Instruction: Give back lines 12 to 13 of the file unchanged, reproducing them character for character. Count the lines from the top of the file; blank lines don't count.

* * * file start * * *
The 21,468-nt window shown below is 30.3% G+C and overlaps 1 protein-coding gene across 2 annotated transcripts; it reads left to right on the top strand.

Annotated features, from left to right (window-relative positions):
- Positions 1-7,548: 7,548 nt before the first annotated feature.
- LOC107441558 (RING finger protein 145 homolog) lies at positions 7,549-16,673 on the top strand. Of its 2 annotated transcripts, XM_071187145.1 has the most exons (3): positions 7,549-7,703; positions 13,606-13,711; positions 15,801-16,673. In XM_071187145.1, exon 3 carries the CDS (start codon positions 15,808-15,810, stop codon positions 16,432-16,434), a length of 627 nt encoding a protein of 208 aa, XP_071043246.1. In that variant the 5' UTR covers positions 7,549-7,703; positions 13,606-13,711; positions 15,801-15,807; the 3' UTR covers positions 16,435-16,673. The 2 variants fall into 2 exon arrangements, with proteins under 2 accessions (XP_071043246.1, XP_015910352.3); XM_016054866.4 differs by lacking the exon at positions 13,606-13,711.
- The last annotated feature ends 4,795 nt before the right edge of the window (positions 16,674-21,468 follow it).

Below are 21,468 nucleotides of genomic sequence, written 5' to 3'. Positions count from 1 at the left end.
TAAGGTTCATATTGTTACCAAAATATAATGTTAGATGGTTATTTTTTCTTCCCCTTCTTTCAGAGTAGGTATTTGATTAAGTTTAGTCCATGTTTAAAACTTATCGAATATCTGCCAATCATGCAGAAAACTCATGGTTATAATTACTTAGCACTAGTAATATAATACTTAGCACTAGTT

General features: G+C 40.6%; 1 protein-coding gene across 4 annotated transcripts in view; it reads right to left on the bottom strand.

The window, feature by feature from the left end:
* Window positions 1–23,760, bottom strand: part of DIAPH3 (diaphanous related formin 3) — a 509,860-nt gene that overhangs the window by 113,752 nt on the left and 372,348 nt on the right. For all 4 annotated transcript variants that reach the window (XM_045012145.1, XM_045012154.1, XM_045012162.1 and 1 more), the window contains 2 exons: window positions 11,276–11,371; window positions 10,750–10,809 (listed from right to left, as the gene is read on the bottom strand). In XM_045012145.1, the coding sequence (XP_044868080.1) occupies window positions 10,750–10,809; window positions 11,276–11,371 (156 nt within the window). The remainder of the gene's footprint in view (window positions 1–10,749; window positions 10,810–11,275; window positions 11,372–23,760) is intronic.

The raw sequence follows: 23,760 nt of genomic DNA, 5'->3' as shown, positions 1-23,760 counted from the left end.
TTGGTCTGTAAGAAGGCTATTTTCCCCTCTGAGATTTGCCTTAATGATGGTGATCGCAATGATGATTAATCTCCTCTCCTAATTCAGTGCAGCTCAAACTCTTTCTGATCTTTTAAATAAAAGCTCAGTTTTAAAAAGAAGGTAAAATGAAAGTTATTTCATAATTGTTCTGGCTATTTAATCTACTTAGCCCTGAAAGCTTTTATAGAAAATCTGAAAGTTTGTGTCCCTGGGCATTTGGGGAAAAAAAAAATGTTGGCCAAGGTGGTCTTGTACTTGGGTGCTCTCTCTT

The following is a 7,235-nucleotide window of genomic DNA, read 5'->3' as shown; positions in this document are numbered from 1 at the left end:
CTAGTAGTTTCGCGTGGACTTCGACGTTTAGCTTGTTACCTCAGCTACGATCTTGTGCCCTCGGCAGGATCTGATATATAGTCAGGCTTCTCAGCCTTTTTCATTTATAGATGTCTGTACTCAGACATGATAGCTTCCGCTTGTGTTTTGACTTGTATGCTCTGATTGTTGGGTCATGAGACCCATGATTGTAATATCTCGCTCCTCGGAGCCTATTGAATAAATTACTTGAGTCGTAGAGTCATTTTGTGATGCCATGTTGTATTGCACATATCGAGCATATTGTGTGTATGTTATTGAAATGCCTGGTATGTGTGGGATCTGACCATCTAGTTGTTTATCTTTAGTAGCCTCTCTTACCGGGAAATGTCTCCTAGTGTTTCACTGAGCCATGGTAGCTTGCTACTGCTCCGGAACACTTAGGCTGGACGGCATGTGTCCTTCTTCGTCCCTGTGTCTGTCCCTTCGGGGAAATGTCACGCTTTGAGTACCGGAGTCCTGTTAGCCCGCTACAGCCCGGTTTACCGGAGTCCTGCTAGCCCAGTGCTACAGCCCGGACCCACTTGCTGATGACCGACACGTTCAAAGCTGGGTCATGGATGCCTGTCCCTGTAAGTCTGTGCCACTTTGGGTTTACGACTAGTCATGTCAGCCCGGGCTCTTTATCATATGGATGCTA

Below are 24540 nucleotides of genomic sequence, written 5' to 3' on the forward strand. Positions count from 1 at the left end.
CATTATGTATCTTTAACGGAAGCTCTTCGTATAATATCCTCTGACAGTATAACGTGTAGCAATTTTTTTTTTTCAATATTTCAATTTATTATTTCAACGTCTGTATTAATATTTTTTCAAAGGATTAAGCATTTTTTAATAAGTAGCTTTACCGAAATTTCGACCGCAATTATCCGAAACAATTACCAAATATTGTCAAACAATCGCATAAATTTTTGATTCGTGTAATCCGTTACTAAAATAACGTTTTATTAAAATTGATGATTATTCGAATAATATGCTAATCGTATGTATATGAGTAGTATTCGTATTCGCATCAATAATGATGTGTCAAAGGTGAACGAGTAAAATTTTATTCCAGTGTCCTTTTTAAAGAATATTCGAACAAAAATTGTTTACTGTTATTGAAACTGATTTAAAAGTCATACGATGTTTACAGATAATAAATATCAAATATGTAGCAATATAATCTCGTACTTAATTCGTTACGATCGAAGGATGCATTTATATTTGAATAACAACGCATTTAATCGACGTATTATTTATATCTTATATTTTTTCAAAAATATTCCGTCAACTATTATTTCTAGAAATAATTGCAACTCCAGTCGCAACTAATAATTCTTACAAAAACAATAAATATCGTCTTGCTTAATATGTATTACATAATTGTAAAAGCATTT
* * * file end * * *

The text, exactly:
TTGGTCTGTAAGAAGGCTATTTTCCCCTCTGAGATTTGCCTTAATGATGGTGATCGCAATGATGATTAATCTCCTCTCCTAATTCAGTGCAGCTCAAACTCTTTCTGATCTTTTAAATAAAAGCTCAGTTTTAAAAAGAAGGTAAAATGAAAGTTATTTCATAATTGTTCTGGCTATTTAATCTACTTAGCCCTGAAAGCTTTTATAGAAAATCTGAAAGTTTGTGTCCCTGGGCATTTGGGGAAAAAAAAAATGTTGGCCAAGGTGGTCTTGTACTTGGGTGCTCTCTCTT

The following is a 7,235-nucleotide window of genomic DNA, read 5'->3' as shown; positions in this document are numbered from 1 at the left end: